Many people overdog themselves on their first hunting dog. This is a recipe for disaster, and both human and dog end up frustrated. Then they have to pay for expensive trainers to break bad habits. This can all be prevented by finding a good breeder who cares where their dogs end up. The breeder will assess your abilities and see if they have a dog suitable for you.

Obedience is key

Duck dogs have a natural drive to retrieve. However, it’s essential to nurse that drive. This starts with obedience. The last thing any hunter wants is their dog breaking or fetching the bird but not bringing it back to hand. 

A successful duck dog should be steady in the blind. Train the pup to sit and stay first before any retrieves or dummies are introduced. Once the pup learns to stay, you can introduce dummies but not allowing him to retrieve them all. If you pick up half of the dummies, then the dog won’t expect to pick up everything that drops.

Using a delayed retrieve is a great way to teach your dog steadiness. If you drop one or two birds on the water, leave them there for a half-hour or so before sending the dog out. This also is beneficial to training hand signals because the dog won’t remember where the birds are.

The main goal here is teaching the dog manners. An unruly dog will quickly spoil a hunt.

Slow introductions

There is nothing more difficult than trying to unbreak a shy dog. Many times hunters are too eager to introduce their dog to water or, worse, introduce them to the gun.

I’ve seen hunters taking their 5-month-old pups on full duck hunts only later to complain they have a gun shy dog. This could have been prevented if they just slowed down and let the dogs’ natural inquisition take over.

To introduce a puppy to gunfire, start with a .22 and be 300 ft away. If the dog wasn’t bothered, you can gradually move closer. Do this for approximately two weeks before starting over again with a shotgun.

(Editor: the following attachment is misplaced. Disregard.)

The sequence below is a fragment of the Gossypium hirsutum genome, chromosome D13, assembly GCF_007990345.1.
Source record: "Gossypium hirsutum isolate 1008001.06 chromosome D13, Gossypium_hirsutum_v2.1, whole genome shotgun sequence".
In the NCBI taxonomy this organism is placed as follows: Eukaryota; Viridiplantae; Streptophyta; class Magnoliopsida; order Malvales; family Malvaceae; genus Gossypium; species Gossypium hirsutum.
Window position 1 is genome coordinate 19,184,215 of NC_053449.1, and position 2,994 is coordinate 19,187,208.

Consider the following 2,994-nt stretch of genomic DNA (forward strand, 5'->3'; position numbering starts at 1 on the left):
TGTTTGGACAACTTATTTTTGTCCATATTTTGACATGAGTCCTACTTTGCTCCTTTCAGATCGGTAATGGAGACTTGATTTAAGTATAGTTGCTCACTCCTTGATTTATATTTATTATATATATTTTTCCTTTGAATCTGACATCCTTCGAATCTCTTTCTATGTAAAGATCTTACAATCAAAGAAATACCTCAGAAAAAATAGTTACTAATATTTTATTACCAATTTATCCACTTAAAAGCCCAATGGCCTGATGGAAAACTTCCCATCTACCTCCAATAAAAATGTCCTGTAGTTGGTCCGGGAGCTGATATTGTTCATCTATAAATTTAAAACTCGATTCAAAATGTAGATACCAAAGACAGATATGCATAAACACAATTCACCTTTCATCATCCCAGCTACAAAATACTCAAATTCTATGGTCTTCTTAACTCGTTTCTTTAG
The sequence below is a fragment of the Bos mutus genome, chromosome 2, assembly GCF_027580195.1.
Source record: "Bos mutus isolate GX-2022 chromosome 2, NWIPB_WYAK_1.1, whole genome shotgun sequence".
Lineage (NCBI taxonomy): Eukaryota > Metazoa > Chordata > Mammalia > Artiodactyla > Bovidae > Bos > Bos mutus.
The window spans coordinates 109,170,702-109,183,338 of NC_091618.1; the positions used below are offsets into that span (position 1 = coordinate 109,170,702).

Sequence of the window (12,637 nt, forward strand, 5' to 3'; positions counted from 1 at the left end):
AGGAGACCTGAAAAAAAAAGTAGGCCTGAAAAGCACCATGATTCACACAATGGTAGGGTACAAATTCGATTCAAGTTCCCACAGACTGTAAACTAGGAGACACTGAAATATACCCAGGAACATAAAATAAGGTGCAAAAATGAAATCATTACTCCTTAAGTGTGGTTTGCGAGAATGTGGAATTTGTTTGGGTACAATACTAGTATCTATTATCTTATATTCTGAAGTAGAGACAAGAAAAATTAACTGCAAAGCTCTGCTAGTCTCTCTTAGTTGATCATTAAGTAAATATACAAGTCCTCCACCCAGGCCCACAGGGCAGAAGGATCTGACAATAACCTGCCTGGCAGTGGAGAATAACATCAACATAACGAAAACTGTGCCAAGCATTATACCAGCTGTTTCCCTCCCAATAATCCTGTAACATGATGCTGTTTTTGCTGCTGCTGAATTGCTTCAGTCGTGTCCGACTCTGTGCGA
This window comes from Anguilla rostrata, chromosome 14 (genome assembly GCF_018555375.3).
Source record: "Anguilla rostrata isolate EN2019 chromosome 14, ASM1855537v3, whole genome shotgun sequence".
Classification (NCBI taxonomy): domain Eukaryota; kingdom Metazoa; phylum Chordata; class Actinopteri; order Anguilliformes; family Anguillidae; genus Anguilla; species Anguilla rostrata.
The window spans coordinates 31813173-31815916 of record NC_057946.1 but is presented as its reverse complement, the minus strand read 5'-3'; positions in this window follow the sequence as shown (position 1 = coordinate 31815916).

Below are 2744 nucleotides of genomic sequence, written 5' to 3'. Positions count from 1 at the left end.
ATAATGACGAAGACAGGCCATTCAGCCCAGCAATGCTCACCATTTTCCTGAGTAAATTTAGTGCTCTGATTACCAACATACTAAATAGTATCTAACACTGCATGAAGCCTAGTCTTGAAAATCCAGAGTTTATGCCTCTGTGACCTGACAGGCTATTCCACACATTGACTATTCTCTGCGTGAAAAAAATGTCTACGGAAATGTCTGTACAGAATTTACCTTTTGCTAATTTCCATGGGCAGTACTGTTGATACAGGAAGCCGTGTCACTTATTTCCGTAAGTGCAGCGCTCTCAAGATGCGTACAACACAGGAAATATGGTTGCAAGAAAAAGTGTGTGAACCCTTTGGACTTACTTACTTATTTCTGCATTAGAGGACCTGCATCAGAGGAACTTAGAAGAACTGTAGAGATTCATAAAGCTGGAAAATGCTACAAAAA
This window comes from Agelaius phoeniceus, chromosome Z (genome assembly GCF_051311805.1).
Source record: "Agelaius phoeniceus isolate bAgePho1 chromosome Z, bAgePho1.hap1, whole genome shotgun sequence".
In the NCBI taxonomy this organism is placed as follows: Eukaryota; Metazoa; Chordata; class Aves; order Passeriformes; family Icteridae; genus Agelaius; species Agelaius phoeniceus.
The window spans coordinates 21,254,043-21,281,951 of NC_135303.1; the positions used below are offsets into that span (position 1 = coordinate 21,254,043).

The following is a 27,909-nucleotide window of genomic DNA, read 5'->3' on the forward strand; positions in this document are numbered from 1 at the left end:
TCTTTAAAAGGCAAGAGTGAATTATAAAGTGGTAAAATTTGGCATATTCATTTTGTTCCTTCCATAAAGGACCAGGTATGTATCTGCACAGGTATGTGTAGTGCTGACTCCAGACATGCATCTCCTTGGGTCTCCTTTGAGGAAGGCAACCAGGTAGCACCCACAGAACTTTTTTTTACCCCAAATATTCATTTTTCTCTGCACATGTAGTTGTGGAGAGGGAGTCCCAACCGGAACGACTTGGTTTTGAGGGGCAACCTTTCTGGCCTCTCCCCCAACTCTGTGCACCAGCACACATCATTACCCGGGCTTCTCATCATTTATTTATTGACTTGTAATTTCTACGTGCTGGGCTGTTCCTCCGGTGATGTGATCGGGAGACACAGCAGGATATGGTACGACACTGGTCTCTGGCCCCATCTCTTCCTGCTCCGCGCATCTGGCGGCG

It’s also beneficial to use dummies during this stage. After the shot is fired, drop a dummy in front of the dog. This will keep them distracted and get them used to retrieve.

Another thing I see far too often is people forcing their dogs into the water. Dogs have a natural ability to swim, but if they are overcome by fear, you may never get them into the water.

The best way to introduce a pup to water is by finding a shallow pool with a hard bottom. This is best done on a summer’s day when the water is warm.

I like to take the opportunity to go swimming, and it’s not long before my pups are swimming out after me.

Recall

This is a common problem stemming from poor obedience training. Once the dog is well trained in obedience, it will be effortless to train recall. However, if you train them things in reverse, your ducks will do ten laps around you before you get it in your hand, or more likely dropped 5 feet in front of you.

Once you have obedience trained, a good way to introduce recall is with a long check lead. Tell the dog to sit and stay, walk away a couple of feet and call the pup to you. Most pups will be eager to come but give a little tug on the lead if not.

You can gradually introduce the distance and eventually remove the use of the lead.

Final thoughts

Duck hunting and dogs go hand in hand. Any duck hunter will tell you the best tool in their arsenal is their dog.

Getting a duck dog is an exciting time. You will know no better companion. They will sit with you in the freezing cold and happily retrieve ducks for you time after time. Every time I hunt over my dogs is a special moment. They never cease to amaze me. 

You owe it to your future companion to make sure you’re capable of training it and have the time to put in. Start slow and don’t rush things. You and your new best friend will enjoy plenty of hunting opportunities together as well as quality time at home.